Party planners and festival promoters who were hoping to set up a weed garden next to the beer garden at their next event have seen that plan go up in smoke.
The provincial government has no plans to issue cannabis-related special event permits at this time, according to a statement from the Ministry of the Attorney General.
Special event permits are regulated by the Liquor and Cannabis Regulation Branch. People can apply for one to be allowed to serve, sell and consume alcohol at celebrations or community festivals.
Hower, the regulation branch — which now regulates cannabis in addition to alcohol — will not be issuing permits for pot as it does for alcohol, according to a spokesperson for the attorney general.
Disappointing, but not surprising
Event producers expressed disappointment but hope the province may eventually change its mind and grant temporary permits for the sale and consumption of cannabis. They say it could generate business and enhance event experiences.
"It's a little disappointing, but not surprising," said Nate Sabine, director of business development for Blueprint Events, one of the largest concert and event companies in Western Canada.
"It is something that we, on our side of the industry, certainly want," said Sabine, who said he has already been approached by clients who want to host cannabis-focused events and is very interested in Blueprint becoming a part of that culture.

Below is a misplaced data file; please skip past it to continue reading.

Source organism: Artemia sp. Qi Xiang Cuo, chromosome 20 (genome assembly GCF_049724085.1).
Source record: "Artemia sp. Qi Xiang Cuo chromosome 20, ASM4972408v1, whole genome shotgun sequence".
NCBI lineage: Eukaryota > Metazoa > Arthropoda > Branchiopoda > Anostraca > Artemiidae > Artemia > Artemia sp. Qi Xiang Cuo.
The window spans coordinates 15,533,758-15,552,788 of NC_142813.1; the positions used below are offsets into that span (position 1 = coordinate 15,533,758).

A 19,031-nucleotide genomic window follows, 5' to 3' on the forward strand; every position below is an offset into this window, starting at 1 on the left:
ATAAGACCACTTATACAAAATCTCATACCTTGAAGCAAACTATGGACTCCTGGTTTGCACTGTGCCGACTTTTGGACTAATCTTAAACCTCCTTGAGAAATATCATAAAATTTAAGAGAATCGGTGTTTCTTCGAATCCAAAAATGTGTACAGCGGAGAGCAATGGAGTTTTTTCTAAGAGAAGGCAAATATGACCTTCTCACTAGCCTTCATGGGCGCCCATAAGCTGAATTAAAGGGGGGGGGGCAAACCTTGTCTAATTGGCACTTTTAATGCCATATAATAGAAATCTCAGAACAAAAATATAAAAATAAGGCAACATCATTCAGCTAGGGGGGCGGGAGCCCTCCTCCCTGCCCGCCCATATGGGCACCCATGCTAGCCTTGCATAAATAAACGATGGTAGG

But despite the interest from potential clients, Sabine said Blueprint will be patient and wait to see if the government changes its stance.
Dimitri Demers, co-owner of Atomique Productions — which produces Victoria's annual multi-venue four-day music festival Rifflandia in September— says he is cautiously optimistic the province will eventually change their tune.
Demers said Ottawa's move to legalize cannabis last month was a direct response to the will of the people. If people want to use cannabis at events, he hopes the province will consider it.
"It seems a little bit odd to legalize it and then ban it from public situations," said Demers.
No consumption lounges allowed
The Ministry of the Attorney General also said in a statement that it has no plans to designate consumption sites at events, such as lounges.
But David Gonella, executive director of the Salmon Arm Folk Music Society that organizes the community's annual roots and blues festival, wasn't planning on rolling out the reefer and recliners anyway.
Gonella said in a statement his staff has been discussing the new cannabis laws and how to implement them to best serve their event.
"We will be taking a very slow and methodical approach to integrate cannabis into our festival universe," said Gonella.